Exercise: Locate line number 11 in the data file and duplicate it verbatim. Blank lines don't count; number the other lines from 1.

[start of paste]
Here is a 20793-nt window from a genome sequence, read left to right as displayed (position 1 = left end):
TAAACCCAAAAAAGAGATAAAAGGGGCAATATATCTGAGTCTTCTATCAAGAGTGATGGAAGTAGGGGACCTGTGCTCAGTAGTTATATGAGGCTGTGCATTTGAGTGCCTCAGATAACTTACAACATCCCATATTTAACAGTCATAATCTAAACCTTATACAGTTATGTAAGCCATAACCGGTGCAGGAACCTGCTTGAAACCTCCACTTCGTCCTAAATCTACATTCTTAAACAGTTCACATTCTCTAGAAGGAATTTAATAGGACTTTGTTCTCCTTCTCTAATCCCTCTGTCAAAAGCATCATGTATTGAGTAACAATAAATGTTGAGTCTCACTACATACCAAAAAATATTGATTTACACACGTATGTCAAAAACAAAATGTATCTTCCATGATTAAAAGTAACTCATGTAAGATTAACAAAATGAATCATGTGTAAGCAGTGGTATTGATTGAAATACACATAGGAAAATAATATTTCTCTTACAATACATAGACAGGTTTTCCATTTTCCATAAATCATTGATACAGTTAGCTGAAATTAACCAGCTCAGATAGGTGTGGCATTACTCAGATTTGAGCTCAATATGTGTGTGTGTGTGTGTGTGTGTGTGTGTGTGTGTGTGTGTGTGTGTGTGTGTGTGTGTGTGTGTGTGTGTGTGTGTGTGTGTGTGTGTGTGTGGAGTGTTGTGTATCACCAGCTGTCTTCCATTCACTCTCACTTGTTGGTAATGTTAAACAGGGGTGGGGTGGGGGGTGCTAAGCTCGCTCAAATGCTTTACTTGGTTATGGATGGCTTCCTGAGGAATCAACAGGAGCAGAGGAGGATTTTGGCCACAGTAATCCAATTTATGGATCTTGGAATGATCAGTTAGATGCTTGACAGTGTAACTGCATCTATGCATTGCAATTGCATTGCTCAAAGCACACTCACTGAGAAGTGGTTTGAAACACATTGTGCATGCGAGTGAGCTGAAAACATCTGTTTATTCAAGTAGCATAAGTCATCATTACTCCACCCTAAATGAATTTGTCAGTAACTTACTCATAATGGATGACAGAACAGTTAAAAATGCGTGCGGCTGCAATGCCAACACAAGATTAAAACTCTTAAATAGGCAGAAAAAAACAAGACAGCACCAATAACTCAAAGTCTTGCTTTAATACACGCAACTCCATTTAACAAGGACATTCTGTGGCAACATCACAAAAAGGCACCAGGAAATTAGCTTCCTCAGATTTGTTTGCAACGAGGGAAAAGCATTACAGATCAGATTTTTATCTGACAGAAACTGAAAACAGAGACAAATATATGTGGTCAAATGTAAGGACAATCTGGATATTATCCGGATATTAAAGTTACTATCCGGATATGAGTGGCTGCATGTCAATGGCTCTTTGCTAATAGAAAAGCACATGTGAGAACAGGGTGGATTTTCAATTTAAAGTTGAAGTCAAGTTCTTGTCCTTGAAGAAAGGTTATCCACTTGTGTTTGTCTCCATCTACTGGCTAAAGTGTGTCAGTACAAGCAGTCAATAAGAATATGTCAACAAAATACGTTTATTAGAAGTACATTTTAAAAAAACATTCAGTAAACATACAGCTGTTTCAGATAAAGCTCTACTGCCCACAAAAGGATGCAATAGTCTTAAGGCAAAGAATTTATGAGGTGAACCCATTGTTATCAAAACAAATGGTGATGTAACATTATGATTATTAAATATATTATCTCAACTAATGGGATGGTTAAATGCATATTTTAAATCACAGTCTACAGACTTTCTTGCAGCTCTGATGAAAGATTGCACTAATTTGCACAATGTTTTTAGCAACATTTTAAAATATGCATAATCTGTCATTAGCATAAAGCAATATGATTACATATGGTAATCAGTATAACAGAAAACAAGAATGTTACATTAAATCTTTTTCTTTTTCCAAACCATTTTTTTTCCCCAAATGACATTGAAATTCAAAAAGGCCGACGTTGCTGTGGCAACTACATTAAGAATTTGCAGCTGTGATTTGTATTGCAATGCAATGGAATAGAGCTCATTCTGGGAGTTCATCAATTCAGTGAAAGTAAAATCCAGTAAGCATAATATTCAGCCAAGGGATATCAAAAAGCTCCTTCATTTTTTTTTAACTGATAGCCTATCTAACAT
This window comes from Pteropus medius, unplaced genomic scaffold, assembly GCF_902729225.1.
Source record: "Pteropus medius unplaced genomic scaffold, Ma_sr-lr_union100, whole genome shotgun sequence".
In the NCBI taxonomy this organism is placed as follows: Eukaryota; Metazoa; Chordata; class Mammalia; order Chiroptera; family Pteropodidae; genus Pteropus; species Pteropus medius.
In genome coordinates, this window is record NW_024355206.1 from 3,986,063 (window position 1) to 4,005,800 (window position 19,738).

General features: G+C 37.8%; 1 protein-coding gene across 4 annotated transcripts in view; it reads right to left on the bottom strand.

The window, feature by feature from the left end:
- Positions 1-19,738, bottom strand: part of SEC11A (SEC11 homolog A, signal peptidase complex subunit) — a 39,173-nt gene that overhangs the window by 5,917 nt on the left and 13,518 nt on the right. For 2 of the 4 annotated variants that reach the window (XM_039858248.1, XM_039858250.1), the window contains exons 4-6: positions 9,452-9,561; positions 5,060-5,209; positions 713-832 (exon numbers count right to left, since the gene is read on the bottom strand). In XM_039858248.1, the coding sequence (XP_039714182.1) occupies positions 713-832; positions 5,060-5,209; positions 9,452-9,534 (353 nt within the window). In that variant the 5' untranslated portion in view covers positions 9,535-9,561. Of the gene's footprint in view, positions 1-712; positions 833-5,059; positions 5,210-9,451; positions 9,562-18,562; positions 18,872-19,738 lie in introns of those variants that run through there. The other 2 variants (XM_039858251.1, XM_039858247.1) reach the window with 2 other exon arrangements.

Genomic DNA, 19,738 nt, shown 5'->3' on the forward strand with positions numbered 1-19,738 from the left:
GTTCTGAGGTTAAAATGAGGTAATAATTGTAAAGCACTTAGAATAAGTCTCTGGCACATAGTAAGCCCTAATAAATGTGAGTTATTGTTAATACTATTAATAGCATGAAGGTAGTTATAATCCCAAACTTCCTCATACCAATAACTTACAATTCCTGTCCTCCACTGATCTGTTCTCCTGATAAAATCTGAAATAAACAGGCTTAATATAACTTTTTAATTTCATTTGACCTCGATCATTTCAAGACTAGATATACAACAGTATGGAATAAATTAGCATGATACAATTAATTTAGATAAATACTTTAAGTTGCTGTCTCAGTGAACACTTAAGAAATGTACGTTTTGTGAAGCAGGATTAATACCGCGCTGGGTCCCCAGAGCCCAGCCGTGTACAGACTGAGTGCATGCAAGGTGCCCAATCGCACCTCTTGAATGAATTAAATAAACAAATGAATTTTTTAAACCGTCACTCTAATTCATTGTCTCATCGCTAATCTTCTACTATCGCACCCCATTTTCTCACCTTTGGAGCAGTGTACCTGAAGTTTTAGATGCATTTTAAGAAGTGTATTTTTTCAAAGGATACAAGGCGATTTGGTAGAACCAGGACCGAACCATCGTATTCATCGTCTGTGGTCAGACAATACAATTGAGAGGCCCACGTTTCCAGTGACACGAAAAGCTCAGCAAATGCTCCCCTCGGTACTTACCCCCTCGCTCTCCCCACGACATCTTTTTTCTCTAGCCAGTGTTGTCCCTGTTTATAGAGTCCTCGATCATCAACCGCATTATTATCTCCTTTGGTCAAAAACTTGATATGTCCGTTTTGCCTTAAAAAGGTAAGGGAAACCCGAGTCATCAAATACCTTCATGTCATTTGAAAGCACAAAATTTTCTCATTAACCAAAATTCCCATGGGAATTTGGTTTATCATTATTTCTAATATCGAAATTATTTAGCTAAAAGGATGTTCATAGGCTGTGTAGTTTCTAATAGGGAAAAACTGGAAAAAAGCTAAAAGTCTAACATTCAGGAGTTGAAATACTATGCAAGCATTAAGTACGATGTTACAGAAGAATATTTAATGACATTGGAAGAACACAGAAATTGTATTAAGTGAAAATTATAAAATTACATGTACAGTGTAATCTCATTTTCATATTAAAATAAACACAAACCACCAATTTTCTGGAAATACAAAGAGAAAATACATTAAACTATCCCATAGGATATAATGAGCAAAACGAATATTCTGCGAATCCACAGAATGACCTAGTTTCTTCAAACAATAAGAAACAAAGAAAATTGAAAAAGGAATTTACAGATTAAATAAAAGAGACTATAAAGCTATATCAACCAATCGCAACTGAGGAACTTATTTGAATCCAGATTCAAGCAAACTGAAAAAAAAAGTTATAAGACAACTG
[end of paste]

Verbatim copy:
GTTCTGAGGTTAAAATGAGGTAATAATTGTAAAGCACTTAGAATAAGTCTCTGGCACATAGTAAGCCCTAATAAATGTGAGTTATTGTTAATACTATTAATAGCATGAAGGTAGTTATAATCCCAAACTTCCTCATACCAATAACTTACAATTCCTGTCCTCCACTGATCTGTTCTCCTGATAAAATCTGAAATAAACAGGCTTAATATAACTTTTTAATTTCATTTGACCTCGATCATTTCAAGACTAGATATACAACAGTATGGAATAAATTAGCATGATACAATTAATTTAGATAAATACTTTAAGTTGCTGTCTCAGTGAACACTTAAGAAATGTACGTTTTGTGAAGCAGGATTAATACCGCGCTGGGTCCCCAGAGCCCAGCCGTGTACAGACTGAGTGCATGCAAGGTGCCCAATCGCACCTCTTGAATGAATTAAATAAACAAATGAATTTTTTAAACCGTCACTCTAATTCATTGTCTCATCGCTAATCTTCTACTATCGCACCCCATTTTCTCACCTTTGGAGCAGTGTACCTGAAGTTTTAGATGCATTTTAAGAAGTGTATTTTTTCAAAGGATACAAGGCGATTTGGTAGAACCAGGACCGAACCATCGTATTCATCGTCTGTGGTCAGACAATACAATTGAGAGGCCCACGTTTCCAGTGACACGAAAAGCTCAGCAAATGCTCCCCTCGGTACTTACCCCCTCGCTCTCCCCACGACATCTTTTTTCTCTAGCCAGTGTTGTCCCTGTTTATAGAGTCCTCGATCATCAACCGCATTATTATCTCCTTTGGTCAAAAACTTGATATGTCCGTTTTGCCTTAAAAAGGTAAGGGAAACCCGAGTCATCAAATACCTTCATGTCATTTGAAAGCACAAAATTTTCTCATTAACCAAAATTCCCATGGGAATTTGGTTTATCATTATTTCTAATATCGAAATTATTTAGCTAAAAGGATGTTCATAGGCTGTGTAGTTTCTAATAGGGAAAAACTGGAAAAAAGCTAAAAGTCTAACATTCAGGAGTTGAAATACTATGCAAGCATTAAGTACGATGTTACAGAAGAATATTTAATGACATTGGAAGAACACAGAAATTGTATTAAGTGAAAATTATAAAATTACATGTACAGTGTAATCTCATTTTCATATTAAAATAAACACAAACCACCAATTTTCTGGAAATACAAAGAGAAAATACATTAAACTATCCCATAGGATATAATGAGCAAAACGAATATTCTGCGAATCCACAGAATGACCTAGTTTCTTCAAACAATAAGAAACAAAGAAAATTGAAAAAGGAATTTACAGATTAAATAAAAGAGACTATAAAGCTATATCAACCAATCGCAACTGAGGAACTTATTTGAATCCAGATTCAAGCAAACTGAAAAAAAAAGTTATAAGACAACTG